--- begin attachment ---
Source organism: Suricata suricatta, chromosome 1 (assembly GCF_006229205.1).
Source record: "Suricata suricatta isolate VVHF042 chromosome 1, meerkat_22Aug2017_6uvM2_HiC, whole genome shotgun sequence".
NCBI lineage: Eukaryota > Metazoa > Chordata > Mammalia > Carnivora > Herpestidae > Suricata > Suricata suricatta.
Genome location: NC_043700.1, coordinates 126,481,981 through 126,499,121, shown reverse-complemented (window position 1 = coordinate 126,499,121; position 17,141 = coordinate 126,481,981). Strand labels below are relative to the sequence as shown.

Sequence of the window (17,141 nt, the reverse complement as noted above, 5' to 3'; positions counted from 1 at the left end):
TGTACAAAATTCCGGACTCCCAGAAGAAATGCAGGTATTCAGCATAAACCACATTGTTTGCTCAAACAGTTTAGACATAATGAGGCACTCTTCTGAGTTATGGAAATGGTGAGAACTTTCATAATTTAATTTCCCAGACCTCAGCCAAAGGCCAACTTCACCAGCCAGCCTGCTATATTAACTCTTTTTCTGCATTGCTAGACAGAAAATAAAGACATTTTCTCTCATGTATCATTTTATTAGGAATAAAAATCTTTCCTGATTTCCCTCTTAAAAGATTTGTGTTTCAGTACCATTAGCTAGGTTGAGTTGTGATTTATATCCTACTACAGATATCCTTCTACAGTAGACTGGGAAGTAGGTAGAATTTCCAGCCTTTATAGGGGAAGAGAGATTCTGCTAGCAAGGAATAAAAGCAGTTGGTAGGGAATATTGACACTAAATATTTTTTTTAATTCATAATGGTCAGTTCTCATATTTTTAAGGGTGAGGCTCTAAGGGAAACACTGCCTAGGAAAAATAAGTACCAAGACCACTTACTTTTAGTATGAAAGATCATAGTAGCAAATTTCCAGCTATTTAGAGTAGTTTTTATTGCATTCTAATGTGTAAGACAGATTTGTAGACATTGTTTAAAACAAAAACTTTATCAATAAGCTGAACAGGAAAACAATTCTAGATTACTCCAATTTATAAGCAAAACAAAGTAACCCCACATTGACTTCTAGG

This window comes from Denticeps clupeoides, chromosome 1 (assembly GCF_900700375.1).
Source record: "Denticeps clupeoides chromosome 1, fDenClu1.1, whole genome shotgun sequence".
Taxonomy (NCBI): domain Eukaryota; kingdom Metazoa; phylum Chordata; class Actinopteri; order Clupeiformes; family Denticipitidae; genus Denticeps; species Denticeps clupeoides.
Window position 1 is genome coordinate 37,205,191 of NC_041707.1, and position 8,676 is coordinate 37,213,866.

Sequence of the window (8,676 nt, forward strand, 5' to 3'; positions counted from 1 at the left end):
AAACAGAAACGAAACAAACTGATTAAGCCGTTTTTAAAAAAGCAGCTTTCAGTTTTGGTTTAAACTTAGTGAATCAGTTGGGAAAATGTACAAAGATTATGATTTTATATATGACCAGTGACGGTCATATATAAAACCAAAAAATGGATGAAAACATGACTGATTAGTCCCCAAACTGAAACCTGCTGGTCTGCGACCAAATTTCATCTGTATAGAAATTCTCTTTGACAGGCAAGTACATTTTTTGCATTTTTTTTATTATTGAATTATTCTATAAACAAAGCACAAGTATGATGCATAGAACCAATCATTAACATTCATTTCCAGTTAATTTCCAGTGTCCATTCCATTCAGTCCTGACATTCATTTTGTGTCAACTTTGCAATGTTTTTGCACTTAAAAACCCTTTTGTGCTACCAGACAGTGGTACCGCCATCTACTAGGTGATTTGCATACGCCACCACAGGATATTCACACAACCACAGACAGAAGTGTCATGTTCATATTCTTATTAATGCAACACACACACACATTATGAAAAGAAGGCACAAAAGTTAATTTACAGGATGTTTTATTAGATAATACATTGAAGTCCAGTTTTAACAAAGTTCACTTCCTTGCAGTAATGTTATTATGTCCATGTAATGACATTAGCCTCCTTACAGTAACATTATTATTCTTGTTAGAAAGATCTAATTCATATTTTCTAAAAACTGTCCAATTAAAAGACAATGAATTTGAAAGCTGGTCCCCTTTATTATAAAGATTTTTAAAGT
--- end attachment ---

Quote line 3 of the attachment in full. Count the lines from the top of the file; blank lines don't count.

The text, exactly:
NCBI lineage: Eukaryota > Metazoa > Chordata > Mammalia > Carnivora > Herpestidae > Suricata > Suricata suricatta.